In this third day of our challenge, we are learning another crochet stitch that will take us beyond just a linear chain.
Here’s today’s challenge in a nutshell:
- The double crochet stitch is created by doing a combination of yarn overs, drawing the hook through two loops at once, and inserting the hook into the right place(each one of our chains).
- Like most stitches done in rows, we start off by skipping at least one stitch. For what we are doing today, we will skip exactly one stitch.
- Today’s Goal: Complete one row of double crochet stitches into our chain from yesterday.
I’m going to let you know right away that this might just be the most “challenging” day of our challenge. This is just because in addition to learning a new stitch(one with a few more steps than the chain stitch) we will need to work into the chain of 21 that we made yesterday. Hopefully you will still find everything to be easy to follow, but just know that it may take a few tries to get right.
This is why the goal I have set for you today is only the first row of stitches. For the rest of our challenge we will be working multiple rows. Although this will take you longer(probably) than just doing this first row, it will most likely seem a lot easier with the first row already done.
So with that, I give you the day three video. Notes are below as always but, since this is again a new stitch, you may also want to look at the photo tutorial for it HERE.
Notes From Day 3
How to start this row
Skipping stitches in theory
To start this row, I’m going to have you skip one chain stitch right at the beginning(I explain why in the videos) and for your numbers of stitches to work out “perfectly”(since we are making rows of twenty stitches each), you need to understand how these stitches are counted.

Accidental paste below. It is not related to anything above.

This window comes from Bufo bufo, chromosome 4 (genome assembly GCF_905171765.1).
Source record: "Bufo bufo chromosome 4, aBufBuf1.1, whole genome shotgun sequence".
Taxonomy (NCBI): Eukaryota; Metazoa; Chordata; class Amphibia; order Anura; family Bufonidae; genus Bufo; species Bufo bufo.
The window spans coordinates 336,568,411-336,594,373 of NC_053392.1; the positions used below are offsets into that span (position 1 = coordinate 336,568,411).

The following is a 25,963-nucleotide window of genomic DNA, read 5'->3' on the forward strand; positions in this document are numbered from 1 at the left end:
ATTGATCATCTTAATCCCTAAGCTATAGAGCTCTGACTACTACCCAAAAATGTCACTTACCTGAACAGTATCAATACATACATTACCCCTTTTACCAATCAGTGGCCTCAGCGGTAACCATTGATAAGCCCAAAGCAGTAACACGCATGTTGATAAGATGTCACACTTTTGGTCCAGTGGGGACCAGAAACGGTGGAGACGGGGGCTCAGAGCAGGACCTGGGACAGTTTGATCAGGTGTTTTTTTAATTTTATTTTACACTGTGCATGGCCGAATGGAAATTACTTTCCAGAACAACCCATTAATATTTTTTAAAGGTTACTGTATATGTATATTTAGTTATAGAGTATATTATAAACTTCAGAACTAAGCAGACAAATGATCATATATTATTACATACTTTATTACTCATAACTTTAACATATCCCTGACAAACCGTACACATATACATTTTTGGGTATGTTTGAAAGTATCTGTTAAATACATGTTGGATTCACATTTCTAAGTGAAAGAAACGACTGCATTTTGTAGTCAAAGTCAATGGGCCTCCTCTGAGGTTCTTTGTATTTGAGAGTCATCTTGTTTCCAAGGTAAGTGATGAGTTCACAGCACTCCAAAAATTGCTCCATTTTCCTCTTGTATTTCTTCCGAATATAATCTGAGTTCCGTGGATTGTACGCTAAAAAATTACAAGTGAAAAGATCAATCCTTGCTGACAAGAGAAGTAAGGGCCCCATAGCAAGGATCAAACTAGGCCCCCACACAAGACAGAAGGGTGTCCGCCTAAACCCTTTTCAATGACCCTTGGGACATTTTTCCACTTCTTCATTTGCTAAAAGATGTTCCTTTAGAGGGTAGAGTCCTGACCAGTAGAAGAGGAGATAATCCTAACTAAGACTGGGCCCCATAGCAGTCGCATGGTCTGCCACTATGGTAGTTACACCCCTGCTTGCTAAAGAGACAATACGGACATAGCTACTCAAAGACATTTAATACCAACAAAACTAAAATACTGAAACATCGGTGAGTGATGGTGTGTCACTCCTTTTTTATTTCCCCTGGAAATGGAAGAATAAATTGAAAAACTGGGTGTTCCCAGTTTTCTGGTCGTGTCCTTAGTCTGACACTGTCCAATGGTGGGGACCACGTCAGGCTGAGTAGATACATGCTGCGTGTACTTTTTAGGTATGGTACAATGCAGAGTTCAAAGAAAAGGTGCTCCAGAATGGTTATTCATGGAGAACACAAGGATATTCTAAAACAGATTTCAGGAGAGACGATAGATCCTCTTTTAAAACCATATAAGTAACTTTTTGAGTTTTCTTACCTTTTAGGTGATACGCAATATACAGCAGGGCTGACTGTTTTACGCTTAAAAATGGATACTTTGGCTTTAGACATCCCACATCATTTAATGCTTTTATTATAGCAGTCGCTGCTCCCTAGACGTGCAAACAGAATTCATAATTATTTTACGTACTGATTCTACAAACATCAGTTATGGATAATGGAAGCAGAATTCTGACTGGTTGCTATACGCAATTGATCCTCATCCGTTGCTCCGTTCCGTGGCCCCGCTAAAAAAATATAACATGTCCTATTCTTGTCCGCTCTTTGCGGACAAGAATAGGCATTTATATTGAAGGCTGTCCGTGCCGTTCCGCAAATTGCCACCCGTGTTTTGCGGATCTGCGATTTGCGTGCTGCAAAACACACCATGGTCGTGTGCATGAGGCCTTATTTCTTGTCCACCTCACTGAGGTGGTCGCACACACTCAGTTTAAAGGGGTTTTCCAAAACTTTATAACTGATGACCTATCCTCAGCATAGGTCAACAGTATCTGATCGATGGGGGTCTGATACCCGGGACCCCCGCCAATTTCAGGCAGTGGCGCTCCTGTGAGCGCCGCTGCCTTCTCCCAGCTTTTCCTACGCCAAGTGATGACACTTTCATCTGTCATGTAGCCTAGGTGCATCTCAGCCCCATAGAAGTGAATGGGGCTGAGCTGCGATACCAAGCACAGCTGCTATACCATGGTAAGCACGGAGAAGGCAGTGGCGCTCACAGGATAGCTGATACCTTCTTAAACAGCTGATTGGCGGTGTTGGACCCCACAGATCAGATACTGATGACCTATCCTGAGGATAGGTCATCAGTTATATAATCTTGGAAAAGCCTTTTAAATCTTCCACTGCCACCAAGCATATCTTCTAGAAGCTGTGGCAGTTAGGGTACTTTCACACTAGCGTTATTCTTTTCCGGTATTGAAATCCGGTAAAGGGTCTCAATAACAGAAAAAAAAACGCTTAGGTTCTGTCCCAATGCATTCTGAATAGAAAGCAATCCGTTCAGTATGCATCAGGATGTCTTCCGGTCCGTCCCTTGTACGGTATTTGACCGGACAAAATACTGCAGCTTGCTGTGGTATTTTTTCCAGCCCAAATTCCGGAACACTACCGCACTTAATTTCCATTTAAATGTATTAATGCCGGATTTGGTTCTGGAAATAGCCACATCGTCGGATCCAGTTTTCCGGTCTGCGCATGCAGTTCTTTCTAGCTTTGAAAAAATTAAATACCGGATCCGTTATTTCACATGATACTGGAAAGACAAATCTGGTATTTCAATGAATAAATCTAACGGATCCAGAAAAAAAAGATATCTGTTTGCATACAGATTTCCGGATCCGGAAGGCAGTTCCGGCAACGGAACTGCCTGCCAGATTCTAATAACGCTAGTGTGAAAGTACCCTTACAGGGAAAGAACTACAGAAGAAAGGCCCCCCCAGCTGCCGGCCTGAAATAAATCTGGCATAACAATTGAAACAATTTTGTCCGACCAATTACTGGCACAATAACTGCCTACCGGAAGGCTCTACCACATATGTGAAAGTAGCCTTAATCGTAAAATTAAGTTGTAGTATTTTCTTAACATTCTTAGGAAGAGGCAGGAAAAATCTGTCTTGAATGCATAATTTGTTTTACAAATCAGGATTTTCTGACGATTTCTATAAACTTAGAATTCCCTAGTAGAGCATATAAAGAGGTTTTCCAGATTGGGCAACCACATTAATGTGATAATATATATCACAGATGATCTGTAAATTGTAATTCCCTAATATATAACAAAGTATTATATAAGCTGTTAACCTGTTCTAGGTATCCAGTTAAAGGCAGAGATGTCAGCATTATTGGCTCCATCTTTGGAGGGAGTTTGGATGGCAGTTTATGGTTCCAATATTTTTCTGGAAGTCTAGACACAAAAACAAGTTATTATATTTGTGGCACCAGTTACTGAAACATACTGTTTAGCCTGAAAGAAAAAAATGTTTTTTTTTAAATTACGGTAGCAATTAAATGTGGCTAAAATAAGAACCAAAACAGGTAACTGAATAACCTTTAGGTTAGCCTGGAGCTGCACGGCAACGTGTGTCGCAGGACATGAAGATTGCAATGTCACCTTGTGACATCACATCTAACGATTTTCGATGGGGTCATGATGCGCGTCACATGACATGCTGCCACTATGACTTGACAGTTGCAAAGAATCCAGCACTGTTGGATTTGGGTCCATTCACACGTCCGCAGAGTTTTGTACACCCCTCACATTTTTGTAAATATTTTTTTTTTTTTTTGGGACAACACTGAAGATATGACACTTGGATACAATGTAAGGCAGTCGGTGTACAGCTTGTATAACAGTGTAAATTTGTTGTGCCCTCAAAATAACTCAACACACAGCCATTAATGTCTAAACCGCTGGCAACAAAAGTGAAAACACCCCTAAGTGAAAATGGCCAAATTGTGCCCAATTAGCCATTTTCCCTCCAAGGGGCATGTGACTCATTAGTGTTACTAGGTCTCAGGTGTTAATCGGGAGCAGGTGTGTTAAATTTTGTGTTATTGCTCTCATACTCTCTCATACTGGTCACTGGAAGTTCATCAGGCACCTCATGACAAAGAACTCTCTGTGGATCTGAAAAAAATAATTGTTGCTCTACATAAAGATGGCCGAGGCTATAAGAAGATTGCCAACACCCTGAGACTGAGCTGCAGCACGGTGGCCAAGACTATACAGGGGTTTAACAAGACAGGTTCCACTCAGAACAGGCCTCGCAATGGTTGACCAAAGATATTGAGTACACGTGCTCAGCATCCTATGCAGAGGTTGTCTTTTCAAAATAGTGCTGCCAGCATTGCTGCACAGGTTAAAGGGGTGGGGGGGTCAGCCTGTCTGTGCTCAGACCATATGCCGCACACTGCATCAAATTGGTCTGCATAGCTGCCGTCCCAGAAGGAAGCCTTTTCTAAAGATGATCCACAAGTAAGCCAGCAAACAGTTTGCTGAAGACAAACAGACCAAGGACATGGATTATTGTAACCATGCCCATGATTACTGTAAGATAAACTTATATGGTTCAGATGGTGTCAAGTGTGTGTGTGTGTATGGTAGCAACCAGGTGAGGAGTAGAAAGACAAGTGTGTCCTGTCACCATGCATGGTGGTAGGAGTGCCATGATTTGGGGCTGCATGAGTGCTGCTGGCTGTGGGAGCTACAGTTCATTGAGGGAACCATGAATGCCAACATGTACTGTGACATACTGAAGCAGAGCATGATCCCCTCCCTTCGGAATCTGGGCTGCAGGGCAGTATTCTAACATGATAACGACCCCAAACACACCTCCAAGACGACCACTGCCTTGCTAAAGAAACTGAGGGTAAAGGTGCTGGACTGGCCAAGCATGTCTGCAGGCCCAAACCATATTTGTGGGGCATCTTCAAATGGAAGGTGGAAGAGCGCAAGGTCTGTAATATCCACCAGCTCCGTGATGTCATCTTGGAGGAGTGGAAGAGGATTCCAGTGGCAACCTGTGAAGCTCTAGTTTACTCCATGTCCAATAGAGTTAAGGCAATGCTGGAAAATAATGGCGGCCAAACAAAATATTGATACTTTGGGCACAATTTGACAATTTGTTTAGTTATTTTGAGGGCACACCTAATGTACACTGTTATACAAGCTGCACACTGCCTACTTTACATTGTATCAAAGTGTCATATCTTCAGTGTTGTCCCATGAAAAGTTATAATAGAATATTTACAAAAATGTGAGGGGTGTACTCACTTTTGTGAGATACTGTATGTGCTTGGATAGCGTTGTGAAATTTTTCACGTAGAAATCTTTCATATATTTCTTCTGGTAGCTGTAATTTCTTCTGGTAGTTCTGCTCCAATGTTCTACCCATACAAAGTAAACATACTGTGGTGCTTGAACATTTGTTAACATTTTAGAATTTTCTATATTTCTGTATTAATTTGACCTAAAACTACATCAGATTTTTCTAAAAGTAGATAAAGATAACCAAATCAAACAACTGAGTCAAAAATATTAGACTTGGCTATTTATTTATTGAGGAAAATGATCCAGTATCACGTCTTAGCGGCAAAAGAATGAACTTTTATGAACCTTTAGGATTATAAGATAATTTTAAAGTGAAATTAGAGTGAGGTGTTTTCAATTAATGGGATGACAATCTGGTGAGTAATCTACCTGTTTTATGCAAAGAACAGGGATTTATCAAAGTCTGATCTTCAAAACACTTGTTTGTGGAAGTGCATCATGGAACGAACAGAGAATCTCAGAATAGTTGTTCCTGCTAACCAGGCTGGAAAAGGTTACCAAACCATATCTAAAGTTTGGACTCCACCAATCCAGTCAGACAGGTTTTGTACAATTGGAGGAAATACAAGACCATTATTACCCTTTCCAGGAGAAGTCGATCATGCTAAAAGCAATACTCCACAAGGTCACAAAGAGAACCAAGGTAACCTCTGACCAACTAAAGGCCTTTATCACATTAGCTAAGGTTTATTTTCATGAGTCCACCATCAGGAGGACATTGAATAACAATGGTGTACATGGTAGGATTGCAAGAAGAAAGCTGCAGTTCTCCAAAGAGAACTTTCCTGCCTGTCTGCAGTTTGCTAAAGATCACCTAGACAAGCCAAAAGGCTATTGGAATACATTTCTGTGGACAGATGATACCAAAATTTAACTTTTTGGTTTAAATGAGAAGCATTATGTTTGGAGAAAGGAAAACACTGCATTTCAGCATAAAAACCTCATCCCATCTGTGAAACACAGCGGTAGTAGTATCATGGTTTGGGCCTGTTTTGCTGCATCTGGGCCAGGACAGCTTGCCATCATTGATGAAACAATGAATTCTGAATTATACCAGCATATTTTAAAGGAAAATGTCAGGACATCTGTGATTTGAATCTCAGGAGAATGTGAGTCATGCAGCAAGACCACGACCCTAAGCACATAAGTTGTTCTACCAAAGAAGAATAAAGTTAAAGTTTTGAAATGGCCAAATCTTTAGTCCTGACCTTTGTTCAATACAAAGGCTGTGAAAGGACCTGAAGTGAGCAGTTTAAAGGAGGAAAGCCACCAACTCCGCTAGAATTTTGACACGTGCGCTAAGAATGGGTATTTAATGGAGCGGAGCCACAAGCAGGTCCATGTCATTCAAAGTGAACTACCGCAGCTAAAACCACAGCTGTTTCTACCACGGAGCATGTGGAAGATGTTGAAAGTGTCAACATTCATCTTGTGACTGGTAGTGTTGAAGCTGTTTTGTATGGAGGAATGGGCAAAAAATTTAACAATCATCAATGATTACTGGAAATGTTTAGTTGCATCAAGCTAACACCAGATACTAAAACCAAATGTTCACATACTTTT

Yesterday I told you that the slip stitch in a chain doesn’t count as one of your stitches. Well, this is true but I want to add a little caveat to that.
Whatever loop of yarn happens to be on your hook tends to be what isn’t counted when we are doing chain stitches and starting a row of crochet.
So, try to imagine that your “uncounted” stitch just moved along with you as you did your chains. Now that you have 21, the loop of yarn on your hook now is the one that doesn’t count. And on the other end, the loop that started as your slip knot is going to count as a stitch that we can use to make a double crochet stitch as part of our first row.
This is how you’ll see me working the first row, and the end result is nice and neat for me.
It also means that you need to mentally skip the first loop on your hook and the first stitch after that to actually have the chain you will use for making your first double crochet stitch.
What’s most important with counting
So now that I’ve explained all that (and please, feel free to just jump ahead and just practice the stitches if this is unclear), I want you to know that getting your number of stitches right isn’t actually the most important thing.
The most important thing is to learn the new stitch and work on creating a row of them. If you end up with the wrong number somewhere after trying as much as you want, don’t get too hung up on it.
I just know that it’s a lot more encouraging to know why things work and how to get good results right away, and for some of you it may really bother you to not get the same results that I am showing. Just focus on learning the stitch itself as the main object for today.
How to work a double crochet stitch
Creating a double crochet stitch uses all of the same motions that you learned yesterday, but in a longer combination. The only additional piece is that we start by putting the hook into a chain stitch for each double crochet stitch that we want to make.
Here are the steps for your first double crochet(again, you can see a whole other post on it in detail HERE):
- Yarn over once
- Insert your hook into the second chain (skipping the loop that’s actually on your hook, and the first counted stitch after that)
- yarn over and draw that loop of yarn through the chain stitch to the front of your work
- yarn over (you should have four loops on your hook now)
- Draw your most recent yarn over through the next two loops
- Yarn over
- Draw your most recent yarn over through the next two loops again(that should leave you with one loop and poised to start your next stitch.
Finishing this row
Continue putting one double crochet stitch into each chain stitch in your chain. Ideally, you will end up with twenty stitches in your row.
Don’t mistake that first skipped chain for a stitch!
Our goal for today is to just get one row done, even if it’s not perfect. We will work more with double crochet tomorrow!